World Champions of ACM ICPC Vladimir Smykalov, Ivan Belonogov and Ilya Zban On school competitions

While you are still school students, you should consider taking part in different competitions. Winning school competitions in programming, for instance, offers an opportunity to enter IT programs in Russia without taking exams. For instance, Ilya Zban, one of 2017 ACM ICPC’s champions, entered ITMO University like this. Also, the university itself conducts different competitions that can give one considerable advantage during admission. Though final year students might have to concentrate on getting ready for the Unified State Exams, 10th-graders can well focus on participating in the All-Russian student competition.

On interest in programming

t's okay if you didn't start programming when studying at school. For many students, programming has become an important part of their lives only during their university years; as a school student, you can do well by participating in Maths competitions. Still, attending the Summer School of IT can be a good idea for students from 6th to 10th grade; for instance, Ivan Belonogov did that thrice as a school student, and then became a lecturer for it during his university years.

Vladimir Smykalov, Ivan Belonogov and Ilya Zban
Vladimir Smykalov, Ivan Belonogov and Ilya Zban

On programming competitions

Many programming competitions are about finding a fast-working solution for a particular task. In this sense, sports programming is different from industrial programming; during competitions, you are to work on the most complex part of a program, while real tasks have to do with lots of different infrastructure issues, and one’s work is mostly about processing numerous requests. In other words, you rarely get to work on tasks that require a serious intellectual approach. According to the champion team, they often write about a hundred strings of code during the competitions, while common programmers write about eight strings on their usual workday.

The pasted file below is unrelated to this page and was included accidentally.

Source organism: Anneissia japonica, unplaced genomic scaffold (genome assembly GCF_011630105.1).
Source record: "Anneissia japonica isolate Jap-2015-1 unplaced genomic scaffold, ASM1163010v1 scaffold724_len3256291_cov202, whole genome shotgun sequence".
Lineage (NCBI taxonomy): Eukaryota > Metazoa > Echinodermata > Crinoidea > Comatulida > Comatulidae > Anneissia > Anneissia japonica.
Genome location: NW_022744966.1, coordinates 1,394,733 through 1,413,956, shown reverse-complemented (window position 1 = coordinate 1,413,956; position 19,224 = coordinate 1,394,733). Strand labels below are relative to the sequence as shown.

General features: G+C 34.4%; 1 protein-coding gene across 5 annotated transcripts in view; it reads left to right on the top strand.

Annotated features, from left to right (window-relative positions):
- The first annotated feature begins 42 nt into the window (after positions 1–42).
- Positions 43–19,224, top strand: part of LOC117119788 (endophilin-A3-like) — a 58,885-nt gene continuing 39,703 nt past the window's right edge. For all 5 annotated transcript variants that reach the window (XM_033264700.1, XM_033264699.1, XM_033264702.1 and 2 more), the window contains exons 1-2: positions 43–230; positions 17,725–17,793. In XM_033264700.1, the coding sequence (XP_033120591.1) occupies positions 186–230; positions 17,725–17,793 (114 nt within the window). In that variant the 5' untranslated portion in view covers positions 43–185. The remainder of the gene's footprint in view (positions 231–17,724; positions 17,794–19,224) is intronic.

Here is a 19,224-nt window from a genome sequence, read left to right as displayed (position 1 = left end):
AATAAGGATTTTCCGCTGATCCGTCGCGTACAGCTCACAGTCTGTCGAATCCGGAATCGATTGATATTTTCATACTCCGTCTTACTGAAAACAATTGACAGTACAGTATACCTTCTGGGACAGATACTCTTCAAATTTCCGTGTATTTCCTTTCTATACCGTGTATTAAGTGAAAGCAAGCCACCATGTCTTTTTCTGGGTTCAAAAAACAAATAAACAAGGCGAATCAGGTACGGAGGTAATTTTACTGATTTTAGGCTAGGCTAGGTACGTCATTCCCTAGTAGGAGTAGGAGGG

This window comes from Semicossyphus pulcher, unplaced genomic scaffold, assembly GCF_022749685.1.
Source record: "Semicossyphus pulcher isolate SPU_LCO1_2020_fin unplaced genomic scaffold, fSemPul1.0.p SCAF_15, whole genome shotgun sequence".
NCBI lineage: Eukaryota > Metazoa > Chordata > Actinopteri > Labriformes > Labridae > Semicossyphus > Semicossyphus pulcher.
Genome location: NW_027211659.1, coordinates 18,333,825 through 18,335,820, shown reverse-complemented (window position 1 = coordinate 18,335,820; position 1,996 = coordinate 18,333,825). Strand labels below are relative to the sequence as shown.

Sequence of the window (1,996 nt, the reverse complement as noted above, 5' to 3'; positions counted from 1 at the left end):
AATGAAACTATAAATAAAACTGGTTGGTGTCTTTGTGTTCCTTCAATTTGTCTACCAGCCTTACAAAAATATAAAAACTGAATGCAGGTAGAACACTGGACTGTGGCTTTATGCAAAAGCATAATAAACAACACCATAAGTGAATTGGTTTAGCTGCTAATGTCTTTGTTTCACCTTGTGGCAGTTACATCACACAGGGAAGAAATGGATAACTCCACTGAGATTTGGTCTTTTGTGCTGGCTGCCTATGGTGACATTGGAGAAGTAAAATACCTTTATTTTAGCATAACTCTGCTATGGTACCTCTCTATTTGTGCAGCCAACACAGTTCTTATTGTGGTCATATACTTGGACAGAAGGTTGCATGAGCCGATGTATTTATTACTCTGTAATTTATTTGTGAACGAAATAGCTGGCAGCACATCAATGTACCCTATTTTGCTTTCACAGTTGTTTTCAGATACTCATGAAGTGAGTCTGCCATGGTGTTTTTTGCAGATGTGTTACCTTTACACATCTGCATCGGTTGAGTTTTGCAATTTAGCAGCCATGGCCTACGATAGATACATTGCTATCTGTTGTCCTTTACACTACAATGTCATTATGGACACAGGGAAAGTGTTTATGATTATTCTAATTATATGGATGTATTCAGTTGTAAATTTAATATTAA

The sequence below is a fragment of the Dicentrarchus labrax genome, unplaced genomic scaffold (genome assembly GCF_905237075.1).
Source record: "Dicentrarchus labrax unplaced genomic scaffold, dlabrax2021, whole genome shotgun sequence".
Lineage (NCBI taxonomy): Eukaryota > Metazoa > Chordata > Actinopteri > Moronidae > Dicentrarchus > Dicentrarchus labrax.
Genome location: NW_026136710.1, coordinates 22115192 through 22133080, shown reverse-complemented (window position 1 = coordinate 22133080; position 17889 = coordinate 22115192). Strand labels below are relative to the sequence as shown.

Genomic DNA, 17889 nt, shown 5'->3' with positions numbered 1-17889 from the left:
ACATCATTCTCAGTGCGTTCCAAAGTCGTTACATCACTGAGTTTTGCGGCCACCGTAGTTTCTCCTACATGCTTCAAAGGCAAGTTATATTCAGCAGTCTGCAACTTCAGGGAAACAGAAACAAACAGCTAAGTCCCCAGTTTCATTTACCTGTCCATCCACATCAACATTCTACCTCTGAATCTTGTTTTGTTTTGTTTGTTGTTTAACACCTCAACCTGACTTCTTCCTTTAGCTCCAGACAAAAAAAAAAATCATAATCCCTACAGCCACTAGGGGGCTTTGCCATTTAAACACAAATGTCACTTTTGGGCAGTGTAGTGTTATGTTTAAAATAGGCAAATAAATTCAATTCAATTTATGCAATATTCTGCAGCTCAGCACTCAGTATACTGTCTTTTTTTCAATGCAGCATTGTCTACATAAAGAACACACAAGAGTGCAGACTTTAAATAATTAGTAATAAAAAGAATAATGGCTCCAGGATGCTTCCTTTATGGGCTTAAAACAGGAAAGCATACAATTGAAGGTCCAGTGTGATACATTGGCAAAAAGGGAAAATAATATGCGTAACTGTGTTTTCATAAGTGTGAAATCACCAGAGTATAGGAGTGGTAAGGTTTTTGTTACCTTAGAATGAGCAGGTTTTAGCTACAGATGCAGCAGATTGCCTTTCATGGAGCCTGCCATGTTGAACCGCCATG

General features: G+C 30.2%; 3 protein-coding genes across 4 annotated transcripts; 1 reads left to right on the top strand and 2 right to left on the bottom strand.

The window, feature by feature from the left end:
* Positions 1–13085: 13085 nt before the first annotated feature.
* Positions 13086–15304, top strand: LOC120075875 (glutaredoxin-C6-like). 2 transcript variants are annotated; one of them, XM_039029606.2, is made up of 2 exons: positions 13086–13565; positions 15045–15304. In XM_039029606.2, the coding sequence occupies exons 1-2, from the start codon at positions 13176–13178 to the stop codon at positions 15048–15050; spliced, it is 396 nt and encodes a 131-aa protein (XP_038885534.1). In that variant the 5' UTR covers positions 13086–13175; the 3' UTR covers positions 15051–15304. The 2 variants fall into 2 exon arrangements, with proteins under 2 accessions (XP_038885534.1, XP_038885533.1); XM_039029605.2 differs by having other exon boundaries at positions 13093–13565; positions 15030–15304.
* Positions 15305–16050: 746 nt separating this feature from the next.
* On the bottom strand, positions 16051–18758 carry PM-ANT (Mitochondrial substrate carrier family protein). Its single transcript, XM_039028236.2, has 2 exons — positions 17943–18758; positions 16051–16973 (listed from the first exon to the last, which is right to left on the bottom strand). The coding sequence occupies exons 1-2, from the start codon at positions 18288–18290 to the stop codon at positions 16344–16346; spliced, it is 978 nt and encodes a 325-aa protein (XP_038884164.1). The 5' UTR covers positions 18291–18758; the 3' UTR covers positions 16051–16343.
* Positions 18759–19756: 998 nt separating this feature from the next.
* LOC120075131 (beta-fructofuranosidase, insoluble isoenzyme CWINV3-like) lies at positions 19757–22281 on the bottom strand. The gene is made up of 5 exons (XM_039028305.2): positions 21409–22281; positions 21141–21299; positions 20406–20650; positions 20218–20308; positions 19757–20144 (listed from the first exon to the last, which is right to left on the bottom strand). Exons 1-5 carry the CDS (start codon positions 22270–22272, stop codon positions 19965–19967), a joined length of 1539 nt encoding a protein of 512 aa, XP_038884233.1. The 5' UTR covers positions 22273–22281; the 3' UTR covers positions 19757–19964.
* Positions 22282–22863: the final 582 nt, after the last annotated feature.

On job hunting and working at large companies

After victories at competitions and particular achievements, you will surely get job proposals, both from Russian and foreign IT companies. Still, if you’ll try looking for a job yourself, you will probably find something better than what you’ve been offered. There are many big companies, Google or Facebook, for instance, and they are great options, but you don’t get to influence their end product much. If there are some 60,000 people working for a company, your contribution to their work, as great as it might be, would be minimal, and that is a serious disadvantage of working for major companies.

On teams participating in the world championship

The teams’ level grows with each year; many train by solving the tasks from previous competitions, and progress greatly. Still, even if a team consists of very talented members, that doesn’t guarantee its victory. According to the champions, sometimes teams consisting of really skillful members didn’t make it even to top-5.

Vladimir Smykalov, Ivan Belonogov and Ilya Zban
Vladimir Smykalov, Ivan Belonogov and Ilya Zban

Life-hacks for entering ITMO University from Svetlana Podkolzina, 3rd year at the Department of Computation Technologies

  1. Don’t be afraid to try yourself in new fields.

Surely, it calls for more effort, but you might find something that you’ll be ready to dedicate your whole life to!

  1. If you don’t like a subject, try doing it faster.

You don’t like Literature or Physics? Don’t spend too much time doing homework on these subjects. Do it as fast as possible, and spend the remaining time doing things you like.

IT-evening for high schoolers
IT-evening for high schoolers
  1. Use the Internet to its fullest.

You are interested in a certain issue? Google it right away. Want to learn a new programming language? Find the best textbooks! Want to listen to university lectures? MOOCs will help you reach out to any of the world’s universities!

  1. Use every chance to improve yourself.

Nowadays, there are numerous courses, workshops and other events for school students. If you have an opportunity to attend something like that, do it.

  1. Most importantly - participate in competitions!

Participate in any competitions you can, even if the subject is not from your field of focus. This will greatly improve your ability to cope with stress and teach you to process great amounts of information within short timeframes. Also, winning competitions can add additional points to your Unified State Exam scores!